Cui Li Jie, the former chairwoman of Imperial Pacific International (CNMI) LLC, invoked her fifth amendment right during an evidentiary hearing last week at the U.S. District Court for the NMI.
Cui invoked her fifth amendment right when she was called to testify during an evidentiary hearing in the lawsuit filed by seven construction workers alleging labor violations.
The fifth amendment right essentially means the government cannot force an individual to provide information that could implicate themselves.
During the hearing last week, lawyers Aaron Halegua and Bruce Berline, who represent the seven construction workers, called Cui to testify before the court via videoconference.
Cui’s lawyer, Clyde Lemons Jr., asserted his client’s fifth amendment right.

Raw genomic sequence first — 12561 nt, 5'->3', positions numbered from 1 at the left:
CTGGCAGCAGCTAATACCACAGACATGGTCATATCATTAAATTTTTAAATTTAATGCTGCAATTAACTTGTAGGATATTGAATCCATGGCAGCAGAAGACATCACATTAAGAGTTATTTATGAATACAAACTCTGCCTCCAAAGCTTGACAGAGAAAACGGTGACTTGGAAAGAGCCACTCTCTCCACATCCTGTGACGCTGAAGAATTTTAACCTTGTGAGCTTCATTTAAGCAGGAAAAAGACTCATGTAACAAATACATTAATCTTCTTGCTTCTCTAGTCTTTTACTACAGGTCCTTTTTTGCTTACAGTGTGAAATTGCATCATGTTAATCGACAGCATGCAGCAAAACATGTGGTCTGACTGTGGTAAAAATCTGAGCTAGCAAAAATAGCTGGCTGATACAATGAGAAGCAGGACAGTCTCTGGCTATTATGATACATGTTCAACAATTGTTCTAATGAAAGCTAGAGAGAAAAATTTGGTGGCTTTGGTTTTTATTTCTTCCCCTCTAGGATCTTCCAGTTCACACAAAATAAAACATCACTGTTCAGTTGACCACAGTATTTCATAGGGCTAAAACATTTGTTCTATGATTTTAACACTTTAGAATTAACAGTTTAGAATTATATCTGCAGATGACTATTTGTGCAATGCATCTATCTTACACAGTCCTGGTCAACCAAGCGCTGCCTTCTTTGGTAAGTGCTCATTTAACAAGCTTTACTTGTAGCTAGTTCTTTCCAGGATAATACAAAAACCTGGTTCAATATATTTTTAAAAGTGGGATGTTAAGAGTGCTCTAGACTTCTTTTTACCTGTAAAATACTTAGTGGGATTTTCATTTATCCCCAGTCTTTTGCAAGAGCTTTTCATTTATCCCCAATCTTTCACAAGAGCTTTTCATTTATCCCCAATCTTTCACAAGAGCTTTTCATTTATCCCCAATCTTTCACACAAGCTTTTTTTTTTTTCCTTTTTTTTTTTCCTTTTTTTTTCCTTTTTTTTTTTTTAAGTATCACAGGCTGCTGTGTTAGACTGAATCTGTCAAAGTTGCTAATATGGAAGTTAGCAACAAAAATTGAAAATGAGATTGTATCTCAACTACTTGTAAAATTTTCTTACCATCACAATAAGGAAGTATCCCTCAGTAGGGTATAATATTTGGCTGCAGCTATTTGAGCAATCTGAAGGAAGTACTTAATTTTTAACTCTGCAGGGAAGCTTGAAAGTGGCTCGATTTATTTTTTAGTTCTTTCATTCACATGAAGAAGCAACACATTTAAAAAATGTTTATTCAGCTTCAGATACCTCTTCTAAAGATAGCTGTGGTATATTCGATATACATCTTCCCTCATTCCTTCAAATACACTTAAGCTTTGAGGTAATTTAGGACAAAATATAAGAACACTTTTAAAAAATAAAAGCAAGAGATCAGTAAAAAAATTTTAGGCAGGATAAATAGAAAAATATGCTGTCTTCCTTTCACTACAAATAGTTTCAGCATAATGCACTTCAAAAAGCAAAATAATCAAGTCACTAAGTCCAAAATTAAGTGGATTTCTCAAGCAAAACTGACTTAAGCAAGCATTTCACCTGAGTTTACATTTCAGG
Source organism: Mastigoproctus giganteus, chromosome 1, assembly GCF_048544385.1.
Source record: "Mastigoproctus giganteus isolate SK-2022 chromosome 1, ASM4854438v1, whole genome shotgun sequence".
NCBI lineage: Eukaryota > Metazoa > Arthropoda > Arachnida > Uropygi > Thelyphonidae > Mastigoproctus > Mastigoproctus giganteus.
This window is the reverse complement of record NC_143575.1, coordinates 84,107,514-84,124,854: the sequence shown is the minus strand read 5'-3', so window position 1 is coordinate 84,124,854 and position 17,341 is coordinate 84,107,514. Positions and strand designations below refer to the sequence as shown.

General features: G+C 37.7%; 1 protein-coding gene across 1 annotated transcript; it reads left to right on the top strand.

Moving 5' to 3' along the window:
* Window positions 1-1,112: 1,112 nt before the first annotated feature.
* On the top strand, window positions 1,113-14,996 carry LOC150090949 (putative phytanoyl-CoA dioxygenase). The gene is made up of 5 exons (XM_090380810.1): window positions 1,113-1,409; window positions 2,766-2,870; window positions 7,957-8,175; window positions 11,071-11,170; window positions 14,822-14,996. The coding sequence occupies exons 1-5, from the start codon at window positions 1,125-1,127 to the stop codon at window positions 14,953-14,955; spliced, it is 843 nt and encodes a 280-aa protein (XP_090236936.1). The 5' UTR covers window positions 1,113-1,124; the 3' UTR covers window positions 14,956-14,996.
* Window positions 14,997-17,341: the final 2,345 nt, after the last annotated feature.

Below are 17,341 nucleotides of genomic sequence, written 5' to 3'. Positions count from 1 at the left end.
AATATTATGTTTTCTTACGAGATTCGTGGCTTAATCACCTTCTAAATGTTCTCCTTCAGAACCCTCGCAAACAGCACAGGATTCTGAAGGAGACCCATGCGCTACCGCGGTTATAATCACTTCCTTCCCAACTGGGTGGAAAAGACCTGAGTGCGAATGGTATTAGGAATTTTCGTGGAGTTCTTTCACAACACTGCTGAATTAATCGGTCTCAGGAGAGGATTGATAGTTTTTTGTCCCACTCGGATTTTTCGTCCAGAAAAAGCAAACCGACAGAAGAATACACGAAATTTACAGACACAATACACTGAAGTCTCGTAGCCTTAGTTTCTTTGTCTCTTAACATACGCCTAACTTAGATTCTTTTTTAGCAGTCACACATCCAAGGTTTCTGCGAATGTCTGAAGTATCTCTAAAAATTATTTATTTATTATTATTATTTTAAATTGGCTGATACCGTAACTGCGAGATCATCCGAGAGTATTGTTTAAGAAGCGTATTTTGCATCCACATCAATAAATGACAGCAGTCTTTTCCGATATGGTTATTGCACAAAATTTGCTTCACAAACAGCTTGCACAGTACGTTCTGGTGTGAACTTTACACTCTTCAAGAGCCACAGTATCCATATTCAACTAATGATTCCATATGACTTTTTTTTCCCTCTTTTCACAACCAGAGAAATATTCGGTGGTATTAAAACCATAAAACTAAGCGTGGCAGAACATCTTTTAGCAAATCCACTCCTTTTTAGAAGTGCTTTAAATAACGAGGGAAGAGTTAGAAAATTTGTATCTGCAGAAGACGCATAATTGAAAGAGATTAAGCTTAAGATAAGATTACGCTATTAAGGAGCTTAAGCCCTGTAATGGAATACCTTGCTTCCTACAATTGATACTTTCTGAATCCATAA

Back on May 26, U.S District Court for the NMI Chief Judge Ramona Manglona entered a default judgment in favor of the seven workers in the amount of $5,430,595.58 plus post-judgment interest and attorneys’ fees against IPI.
To date, the plaintiffs claim the judgment remains unsatisfied in the amount of $5,430,595.58, plus post-judgment interest and attorneys’ fees, meaning IPI has yet to make a single payment to the plaintiffs.
On Aug. 26, 2021, Manglona found Cui in contempt of court anew for failing to comply with a previous preservation order regarding Electronically Stored Information or ESI that she created or used, including emails, and ESI data sent or received by others on her behalf.
Because the $5.4-million default judgment in favor of the plaintiffs remain unsatisfied, all the ESI data held by the former IPI chair remain relevant to the proceedings.
The seven construction workers who filed the suit against IPI and its former contractor and subcontractor, MCC International and Gold Mantis Construction Decoration, both of which have already settled with the plaintiffs, include: Tianming Wang, Dong Han, Yongjun Meng, Liangcai Sun, Youli Wang, Qingchun Xu, and Duxin Yan.